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Anger puts Covid-19 measures to the test

Three questions to Marc Lazar

INTERVIEW - 2 February 2021

Violent protests erupted in the Netherlands and Denmark after new measures were imposed to contain the Covid-19 pandemic. In France, the anti-restriction discourse is still marginal but seems to be gaining ground. Can these movements eventually hinder the implementation of new measures? How can this anger be managed? Marc Lazar, contributor on French and European political and institutional issues, responds to our questions.

The violence we see emerging in Europe in response to confinements or curfews, and most recently in the Netherlands, is alarming. Is this rise in anger likely to increase, even as the public health situation remains cause for concern?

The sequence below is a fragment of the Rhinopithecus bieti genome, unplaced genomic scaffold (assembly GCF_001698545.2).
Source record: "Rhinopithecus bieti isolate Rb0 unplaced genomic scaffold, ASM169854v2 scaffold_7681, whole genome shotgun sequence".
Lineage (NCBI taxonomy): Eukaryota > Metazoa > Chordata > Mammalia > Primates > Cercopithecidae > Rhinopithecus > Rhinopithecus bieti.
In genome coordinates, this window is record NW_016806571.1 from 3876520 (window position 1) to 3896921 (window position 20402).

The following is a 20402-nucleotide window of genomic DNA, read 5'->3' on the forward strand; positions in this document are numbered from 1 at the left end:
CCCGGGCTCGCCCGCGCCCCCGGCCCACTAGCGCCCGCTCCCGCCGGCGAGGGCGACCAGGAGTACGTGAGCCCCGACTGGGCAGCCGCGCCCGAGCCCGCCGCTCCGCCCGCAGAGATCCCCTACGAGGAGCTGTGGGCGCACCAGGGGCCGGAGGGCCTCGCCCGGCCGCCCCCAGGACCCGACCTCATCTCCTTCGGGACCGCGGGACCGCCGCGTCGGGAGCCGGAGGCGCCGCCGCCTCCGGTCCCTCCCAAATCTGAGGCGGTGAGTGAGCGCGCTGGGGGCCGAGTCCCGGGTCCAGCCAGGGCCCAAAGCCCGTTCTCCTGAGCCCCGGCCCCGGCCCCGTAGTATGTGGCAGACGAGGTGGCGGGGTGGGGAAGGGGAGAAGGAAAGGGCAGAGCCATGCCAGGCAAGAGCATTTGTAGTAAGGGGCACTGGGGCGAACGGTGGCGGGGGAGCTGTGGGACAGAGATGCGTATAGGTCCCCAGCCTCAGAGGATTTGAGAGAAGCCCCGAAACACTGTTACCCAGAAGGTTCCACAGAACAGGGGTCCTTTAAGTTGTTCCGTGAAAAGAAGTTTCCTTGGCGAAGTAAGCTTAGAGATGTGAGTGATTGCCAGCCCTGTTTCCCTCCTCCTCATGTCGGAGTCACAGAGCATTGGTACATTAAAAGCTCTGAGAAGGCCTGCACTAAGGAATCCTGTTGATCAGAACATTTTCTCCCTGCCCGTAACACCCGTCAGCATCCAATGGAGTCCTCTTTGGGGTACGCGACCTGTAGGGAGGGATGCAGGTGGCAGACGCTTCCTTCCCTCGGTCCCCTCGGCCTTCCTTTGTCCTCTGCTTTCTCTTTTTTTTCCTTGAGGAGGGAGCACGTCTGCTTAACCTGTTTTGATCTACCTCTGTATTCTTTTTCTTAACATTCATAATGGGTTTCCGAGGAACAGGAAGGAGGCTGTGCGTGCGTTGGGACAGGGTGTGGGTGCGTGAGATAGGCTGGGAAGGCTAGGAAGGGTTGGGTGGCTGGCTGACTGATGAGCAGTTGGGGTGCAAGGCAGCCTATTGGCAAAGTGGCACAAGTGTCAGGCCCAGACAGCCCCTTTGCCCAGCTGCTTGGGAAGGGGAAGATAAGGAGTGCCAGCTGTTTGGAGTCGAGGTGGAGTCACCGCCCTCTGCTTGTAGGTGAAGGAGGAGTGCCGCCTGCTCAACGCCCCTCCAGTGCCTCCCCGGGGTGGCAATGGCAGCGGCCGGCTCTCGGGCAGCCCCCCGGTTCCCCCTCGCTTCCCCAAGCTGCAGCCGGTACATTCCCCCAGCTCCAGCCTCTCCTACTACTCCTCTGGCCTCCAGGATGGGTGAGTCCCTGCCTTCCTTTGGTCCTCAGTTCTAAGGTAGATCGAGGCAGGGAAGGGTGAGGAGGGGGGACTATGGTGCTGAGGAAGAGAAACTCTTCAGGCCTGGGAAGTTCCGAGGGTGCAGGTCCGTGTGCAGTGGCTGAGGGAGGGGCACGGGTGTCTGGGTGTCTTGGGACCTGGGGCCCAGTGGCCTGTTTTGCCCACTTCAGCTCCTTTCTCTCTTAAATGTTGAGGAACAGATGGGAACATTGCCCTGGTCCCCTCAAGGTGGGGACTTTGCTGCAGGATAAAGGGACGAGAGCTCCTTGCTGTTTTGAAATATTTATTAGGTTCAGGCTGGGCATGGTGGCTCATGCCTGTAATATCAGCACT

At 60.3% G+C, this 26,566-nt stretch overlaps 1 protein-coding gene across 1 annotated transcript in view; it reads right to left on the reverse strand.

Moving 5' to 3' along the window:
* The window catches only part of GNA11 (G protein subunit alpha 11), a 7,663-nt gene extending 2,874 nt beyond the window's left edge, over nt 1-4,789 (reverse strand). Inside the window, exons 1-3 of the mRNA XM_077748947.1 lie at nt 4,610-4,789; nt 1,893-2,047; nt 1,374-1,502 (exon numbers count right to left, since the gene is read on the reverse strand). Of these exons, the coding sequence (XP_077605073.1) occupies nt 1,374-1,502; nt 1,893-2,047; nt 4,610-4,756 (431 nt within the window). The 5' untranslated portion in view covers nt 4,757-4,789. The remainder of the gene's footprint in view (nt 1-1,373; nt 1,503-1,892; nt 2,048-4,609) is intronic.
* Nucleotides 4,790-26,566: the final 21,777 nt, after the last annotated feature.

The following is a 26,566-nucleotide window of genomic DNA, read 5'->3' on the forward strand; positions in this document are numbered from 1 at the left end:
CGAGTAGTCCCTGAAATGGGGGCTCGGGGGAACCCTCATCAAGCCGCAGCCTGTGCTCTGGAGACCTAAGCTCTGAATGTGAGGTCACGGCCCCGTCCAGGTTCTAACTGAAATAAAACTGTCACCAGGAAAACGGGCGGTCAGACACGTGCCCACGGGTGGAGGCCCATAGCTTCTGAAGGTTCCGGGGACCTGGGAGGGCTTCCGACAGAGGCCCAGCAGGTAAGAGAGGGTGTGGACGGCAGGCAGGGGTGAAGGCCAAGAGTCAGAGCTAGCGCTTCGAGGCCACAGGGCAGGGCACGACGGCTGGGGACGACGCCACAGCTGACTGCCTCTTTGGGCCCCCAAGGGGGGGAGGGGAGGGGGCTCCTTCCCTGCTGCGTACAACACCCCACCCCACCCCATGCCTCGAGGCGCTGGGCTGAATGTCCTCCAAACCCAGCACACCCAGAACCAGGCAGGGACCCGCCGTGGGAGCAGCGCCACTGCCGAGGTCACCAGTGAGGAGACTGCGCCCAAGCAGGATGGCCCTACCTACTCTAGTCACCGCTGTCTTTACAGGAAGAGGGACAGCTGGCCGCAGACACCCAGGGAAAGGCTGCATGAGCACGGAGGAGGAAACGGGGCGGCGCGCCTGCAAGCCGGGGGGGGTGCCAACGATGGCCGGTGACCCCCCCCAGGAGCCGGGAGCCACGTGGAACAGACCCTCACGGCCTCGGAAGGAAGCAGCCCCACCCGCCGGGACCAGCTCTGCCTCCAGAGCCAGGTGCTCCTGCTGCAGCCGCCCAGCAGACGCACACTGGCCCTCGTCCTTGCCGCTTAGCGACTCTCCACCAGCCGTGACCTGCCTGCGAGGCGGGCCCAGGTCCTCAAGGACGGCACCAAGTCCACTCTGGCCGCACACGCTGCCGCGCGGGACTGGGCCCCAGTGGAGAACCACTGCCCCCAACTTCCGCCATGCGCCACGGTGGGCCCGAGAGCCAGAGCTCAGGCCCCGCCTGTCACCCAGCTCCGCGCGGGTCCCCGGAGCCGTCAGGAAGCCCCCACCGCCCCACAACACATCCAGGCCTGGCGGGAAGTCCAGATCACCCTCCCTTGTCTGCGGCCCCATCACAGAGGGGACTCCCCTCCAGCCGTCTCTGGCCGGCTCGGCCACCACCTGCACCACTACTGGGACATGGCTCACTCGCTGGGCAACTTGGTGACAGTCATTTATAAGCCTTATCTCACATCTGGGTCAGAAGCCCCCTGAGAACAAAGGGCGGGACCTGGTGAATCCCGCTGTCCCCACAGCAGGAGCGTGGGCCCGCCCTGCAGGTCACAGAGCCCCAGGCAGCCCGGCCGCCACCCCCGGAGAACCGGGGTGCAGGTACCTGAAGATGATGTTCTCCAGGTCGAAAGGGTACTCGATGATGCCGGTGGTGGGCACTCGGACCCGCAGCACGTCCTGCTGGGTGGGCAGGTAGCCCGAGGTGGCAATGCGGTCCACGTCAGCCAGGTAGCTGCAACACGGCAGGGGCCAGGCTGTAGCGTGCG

It is always difficult to make such predictions. There are, however, multiple factors that suggest that the type of violence that occurred in the Netherlands could be repeated elsewhere, even though each context is unique. The anger you’re referring to stems from the impoverishment of a whole range of groups, including the middle classes; from the precarity that affects young people and those with a lower level of education; from the deepening of social, regional and gender inequalities, as well as between nationals and foreigners. In addition, there is exasperation and weariness in the face of a seemingly never-ending pandemic, which can lead to forms of despondency, distress, not to mention depression - or, conversely, to revolt. Incomprehension - dismay, even - in the face of contradictory measures taken by governments; an increasingly widespread sense that governments, experts and scientists no longer know how to control the pandemic; disappointment caused by the slow, difficult roll-out of vaccination campaigns after they were presented as the long-awaited salvation… All of this exacerbates the rancour and leads some to resort to nihilistic violence. We know that historically, pandemics have often led to outbreaks of violence and a search for scapegoats. But this Covid-19 crisis, with its multiple social consequences - which are only just beginning to be felt - occurs in a very particular political context that predates the pandemic.